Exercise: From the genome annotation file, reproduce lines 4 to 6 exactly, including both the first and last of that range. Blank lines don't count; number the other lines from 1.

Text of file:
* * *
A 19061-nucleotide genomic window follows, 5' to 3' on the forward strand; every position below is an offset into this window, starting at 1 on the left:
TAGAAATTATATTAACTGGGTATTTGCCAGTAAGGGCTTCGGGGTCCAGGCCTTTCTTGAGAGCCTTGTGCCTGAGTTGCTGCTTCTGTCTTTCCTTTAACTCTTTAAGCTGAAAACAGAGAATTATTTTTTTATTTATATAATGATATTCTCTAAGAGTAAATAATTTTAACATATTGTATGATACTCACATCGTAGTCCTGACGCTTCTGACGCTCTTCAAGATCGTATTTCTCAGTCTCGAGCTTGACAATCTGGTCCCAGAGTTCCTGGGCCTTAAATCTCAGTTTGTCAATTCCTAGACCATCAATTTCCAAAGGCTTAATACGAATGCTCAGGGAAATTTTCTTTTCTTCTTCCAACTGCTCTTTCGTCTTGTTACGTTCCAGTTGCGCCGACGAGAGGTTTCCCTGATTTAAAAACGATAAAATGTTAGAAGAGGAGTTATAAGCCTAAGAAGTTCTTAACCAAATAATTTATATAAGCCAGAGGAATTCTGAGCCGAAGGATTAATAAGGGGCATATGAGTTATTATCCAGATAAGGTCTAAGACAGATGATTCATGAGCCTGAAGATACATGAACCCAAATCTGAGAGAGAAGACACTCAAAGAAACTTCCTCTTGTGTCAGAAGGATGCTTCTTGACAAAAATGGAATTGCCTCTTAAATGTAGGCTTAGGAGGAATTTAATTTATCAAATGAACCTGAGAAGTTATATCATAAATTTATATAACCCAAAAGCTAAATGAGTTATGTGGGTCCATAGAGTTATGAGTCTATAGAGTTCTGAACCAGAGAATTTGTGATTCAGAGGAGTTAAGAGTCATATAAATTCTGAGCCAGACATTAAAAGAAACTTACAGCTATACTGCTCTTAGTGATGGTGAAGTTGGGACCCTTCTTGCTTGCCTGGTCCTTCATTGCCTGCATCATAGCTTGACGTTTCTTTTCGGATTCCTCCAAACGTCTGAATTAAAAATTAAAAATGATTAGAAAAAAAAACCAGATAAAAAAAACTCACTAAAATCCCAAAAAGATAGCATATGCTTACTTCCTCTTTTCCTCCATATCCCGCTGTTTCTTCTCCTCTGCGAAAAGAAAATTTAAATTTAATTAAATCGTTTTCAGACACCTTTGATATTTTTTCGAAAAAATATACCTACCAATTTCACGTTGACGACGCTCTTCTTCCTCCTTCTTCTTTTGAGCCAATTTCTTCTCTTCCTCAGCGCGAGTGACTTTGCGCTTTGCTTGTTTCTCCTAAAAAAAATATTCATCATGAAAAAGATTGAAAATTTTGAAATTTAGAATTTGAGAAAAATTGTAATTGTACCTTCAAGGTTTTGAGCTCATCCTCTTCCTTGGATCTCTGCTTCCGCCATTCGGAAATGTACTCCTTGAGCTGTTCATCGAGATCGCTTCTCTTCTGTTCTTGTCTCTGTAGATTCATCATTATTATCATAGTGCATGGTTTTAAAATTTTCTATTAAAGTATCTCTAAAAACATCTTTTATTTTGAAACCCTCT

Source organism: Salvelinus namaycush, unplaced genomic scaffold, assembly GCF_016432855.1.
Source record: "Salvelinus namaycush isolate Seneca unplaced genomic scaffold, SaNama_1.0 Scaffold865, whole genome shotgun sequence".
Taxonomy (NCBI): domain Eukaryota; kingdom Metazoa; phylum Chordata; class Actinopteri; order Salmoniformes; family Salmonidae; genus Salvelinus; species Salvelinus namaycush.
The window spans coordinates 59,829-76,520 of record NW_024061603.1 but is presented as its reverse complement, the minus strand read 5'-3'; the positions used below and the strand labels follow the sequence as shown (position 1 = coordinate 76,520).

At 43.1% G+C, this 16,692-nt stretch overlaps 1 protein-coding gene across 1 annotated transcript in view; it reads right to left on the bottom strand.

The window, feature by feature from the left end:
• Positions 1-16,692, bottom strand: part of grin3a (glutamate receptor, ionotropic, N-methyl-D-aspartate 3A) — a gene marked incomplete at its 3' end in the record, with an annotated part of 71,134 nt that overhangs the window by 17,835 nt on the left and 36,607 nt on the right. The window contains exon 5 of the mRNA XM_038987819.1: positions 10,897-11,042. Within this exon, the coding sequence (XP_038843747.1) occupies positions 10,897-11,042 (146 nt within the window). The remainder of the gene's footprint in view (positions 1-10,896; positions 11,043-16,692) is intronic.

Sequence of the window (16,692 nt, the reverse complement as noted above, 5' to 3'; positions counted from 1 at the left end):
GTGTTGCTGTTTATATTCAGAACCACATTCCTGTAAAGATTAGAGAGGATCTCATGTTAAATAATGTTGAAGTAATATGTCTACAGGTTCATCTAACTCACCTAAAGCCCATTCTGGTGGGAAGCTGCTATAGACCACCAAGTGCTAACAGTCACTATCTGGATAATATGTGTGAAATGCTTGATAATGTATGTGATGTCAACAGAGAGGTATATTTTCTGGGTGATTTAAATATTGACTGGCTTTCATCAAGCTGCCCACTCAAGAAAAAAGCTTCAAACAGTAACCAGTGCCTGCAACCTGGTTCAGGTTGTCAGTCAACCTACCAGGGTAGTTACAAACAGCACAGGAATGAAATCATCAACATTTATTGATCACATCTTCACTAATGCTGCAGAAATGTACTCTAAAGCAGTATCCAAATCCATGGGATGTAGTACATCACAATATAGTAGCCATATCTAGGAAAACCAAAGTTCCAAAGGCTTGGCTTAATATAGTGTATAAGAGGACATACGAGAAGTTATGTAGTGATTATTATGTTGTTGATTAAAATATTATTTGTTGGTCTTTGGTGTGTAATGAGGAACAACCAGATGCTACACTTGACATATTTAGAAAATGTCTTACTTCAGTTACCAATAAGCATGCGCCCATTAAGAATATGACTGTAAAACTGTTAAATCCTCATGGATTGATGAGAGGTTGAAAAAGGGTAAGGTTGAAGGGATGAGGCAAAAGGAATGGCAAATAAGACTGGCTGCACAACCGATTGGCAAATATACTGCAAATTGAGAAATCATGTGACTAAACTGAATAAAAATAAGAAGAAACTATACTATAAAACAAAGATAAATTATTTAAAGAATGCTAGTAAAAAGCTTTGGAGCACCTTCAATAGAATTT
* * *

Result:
Source record: "Salvelinus namaycush isolate Seneca unplaced genomic scaffold, SaNama_1.0 Scaffold865, whole genome shotgun sequence".
Taxonomy (NCBI): domain Eukaryota; kingdom Metazoa; phylum Chordata; class Actinopteri; order Salmoniformes; family Salmonidae; genus Salvelinus; species Salvelinus namaycush.
The window spans coordinates 59,829-76,520 of record NW_024061603.1 but is presented as its reverse complement, the minus strand read 5'-3'; the positions used below and the strand labels follow the sequence as shown (position 1 = coordinate 76,520).